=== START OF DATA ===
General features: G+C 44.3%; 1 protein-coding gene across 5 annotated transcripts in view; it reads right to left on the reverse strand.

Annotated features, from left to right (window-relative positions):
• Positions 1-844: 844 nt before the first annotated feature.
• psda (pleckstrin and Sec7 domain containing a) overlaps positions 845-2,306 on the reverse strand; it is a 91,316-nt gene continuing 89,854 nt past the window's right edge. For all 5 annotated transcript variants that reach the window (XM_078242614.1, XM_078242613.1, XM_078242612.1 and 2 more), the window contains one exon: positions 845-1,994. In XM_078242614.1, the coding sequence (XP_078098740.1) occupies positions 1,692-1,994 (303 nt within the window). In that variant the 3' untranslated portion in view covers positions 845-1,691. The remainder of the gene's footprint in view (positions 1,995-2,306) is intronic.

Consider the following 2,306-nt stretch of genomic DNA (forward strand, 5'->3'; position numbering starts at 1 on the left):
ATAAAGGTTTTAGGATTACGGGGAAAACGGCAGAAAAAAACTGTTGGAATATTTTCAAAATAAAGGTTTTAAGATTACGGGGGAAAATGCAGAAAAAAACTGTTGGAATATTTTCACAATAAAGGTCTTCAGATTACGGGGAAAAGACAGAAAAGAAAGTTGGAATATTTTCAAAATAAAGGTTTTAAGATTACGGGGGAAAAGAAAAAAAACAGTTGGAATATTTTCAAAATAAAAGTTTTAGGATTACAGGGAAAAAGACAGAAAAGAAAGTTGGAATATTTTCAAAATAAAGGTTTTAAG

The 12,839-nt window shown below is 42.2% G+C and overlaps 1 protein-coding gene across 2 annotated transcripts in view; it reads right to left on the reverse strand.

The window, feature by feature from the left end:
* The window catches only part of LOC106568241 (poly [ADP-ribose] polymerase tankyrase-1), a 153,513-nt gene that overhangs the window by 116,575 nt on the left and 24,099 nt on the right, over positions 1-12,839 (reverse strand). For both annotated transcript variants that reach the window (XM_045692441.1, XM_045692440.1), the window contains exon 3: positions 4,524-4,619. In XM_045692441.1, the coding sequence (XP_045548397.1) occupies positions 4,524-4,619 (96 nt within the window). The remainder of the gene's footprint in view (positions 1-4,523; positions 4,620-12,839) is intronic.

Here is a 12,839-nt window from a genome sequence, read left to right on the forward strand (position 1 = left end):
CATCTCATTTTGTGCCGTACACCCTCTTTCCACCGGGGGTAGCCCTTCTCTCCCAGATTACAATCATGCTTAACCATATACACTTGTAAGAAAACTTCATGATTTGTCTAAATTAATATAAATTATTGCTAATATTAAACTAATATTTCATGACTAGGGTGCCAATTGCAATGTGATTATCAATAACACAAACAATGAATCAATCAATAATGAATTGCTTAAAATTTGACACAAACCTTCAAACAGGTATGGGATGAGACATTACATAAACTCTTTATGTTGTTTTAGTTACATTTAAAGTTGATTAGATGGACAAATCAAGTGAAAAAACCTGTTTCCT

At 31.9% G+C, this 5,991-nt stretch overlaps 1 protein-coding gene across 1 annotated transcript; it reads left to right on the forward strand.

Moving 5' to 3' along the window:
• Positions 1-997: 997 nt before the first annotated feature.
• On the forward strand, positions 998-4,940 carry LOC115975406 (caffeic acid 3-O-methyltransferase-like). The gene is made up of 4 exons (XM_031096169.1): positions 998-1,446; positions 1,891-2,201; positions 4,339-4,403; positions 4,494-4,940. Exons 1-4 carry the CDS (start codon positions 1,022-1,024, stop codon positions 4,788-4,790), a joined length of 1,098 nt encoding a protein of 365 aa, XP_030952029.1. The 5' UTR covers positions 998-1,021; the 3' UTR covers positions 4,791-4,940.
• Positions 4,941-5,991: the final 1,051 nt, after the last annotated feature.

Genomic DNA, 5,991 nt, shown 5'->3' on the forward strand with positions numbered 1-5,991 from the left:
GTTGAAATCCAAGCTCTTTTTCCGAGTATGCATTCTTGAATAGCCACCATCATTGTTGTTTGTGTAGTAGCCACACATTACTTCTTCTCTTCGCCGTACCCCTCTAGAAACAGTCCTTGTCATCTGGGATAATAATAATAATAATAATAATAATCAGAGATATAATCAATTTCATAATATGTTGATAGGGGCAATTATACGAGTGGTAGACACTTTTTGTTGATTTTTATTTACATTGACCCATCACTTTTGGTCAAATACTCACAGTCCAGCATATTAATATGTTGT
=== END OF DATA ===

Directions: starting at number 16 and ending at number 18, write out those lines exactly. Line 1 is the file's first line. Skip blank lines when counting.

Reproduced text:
• Positions 4,941-5,991: the final 1,051 nt, after the last annotated feature.

Genomic DNA, 5,991 nt, shown 5'->3' on the forward strand with positions numbered 1-5,991 from the left:
GTTGAAATCCAAGCTCTTTTTCCGAGTATGCATTCTTGAATAGCCACCATCATTGTTGTTTGTGTAGTAGCCACACATTACTTCTTCTCTTCGCCGTACCCCTCTAGAAACAGTCCTTGTCATCTGGGATAATAATAATAATAATAATAATAATCAGAGATATAATCAATTTCATAATATGTTGATAGGGGCAATTATACGAGTGGTAGACACTTTTTGTTGATTTTTATTTACATTGACCCATCACTTTTGGTCAAATACTCACAGTCCAGCATATTAATATGTTGT